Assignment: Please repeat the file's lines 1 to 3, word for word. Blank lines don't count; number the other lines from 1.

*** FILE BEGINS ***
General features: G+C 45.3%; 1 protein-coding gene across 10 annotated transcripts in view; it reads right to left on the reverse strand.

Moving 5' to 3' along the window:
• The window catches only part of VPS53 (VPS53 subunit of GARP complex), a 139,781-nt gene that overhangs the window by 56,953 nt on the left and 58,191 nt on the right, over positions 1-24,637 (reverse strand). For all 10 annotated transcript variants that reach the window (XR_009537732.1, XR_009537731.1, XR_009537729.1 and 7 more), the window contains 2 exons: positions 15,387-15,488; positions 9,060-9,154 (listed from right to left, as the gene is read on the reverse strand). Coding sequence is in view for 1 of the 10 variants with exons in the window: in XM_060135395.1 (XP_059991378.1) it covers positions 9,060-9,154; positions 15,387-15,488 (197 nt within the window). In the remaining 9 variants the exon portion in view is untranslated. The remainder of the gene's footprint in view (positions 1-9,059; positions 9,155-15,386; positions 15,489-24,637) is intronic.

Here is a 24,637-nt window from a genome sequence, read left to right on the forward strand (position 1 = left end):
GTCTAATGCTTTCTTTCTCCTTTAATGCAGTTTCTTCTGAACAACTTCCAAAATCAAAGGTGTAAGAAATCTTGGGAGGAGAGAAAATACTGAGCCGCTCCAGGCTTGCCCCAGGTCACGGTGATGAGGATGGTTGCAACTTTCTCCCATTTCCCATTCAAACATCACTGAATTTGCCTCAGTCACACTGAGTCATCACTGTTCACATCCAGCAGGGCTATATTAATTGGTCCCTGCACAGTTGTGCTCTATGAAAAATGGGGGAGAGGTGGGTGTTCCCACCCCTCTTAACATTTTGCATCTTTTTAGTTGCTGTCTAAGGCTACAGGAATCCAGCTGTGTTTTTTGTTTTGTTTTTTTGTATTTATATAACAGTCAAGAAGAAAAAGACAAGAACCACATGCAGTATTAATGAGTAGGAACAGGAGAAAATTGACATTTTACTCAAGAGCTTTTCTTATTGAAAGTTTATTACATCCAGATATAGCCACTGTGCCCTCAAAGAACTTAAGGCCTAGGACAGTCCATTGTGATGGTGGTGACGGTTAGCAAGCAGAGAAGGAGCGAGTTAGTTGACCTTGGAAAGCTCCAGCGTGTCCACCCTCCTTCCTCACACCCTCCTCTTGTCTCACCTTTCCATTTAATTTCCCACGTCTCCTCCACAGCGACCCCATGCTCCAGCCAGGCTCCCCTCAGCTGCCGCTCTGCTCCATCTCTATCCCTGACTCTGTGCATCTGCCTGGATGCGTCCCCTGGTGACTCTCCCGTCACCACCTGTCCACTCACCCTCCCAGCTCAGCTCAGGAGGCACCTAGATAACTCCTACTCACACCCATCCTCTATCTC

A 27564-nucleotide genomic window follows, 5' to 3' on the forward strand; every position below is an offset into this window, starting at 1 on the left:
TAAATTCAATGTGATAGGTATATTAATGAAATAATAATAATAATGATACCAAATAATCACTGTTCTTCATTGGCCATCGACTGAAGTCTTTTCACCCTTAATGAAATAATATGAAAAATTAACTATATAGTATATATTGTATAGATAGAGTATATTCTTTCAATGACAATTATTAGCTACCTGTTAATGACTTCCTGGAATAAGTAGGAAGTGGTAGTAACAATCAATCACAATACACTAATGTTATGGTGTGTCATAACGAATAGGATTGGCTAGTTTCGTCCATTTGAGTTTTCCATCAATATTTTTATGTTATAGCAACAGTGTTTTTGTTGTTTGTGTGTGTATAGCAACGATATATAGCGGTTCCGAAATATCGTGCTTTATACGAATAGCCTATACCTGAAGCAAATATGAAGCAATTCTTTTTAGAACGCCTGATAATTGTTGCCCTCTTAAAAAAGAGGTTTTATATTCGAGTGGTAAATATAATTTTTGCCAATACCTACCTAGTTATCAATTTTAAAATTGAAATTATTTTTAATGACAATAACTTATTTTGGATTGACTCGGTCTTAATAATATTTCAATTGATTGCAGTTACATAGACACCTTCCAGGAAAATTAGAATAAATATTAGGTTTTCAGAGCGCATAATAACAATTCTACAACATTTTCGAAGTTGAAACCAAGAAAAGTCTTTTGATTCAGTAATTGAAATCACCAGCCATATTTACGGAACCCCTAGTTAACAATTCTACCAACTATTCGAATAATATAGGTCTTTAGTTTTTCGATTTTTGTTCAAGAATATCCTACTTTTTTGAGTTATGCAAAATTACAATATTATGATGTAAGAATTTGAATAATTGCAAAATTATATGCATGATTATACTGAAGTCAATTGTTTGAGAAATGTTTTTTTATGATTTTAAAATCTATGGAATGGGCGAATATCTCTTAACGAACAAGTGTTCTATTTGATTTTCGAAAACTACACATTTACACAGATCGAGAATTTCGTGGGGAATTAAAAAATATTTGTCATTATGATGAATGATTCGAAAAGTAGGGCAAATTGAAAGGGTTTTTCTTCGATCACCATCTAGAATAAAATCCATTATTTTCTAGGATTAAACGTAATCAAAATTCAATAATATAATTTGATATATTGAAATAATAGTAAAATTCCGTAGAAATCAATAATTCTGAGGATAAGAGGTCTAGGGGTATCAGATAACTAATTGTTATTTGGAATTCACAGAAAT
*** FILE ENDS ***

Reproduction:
General features: G+C 45.3%; 1 protein-coding gene across 10 annotated transcripts in view; it reads right to left on the reverse strand.

Moving 5' to 3' along the window:
• The window catches only part of VPS53 (VPS53 subunit of GARP complex), a 139,781-nt gene that overhangs the window by 56,953 nt on the left and 58,191 nt on the right, over positions 1-24,637 (reverse strand). For all 10 annotated transcript variants that reach the window (XR_009537732.1, XR_009537731.1, XR_009537729.1 and 7 more), the window contains 2 exons: positions 15,387-15,488; positions 9,060-9,154 (listed from right to left, as the gene is read on the reverse strand). Coding sequence is in view for 1 of the 10 variants with exons in the window: in XM_060135395.1 (XP_059991378.1) it covers positions 9,060-9,154; positions 15,387-15,488 (197 nt within the window). In the remaining 9 variants the exon portion in view is untranslated. The remainder of the gene's footprint in view (positions 1-9,059; positions 9,155-15,386; positions 15,489-24,637) is intronic.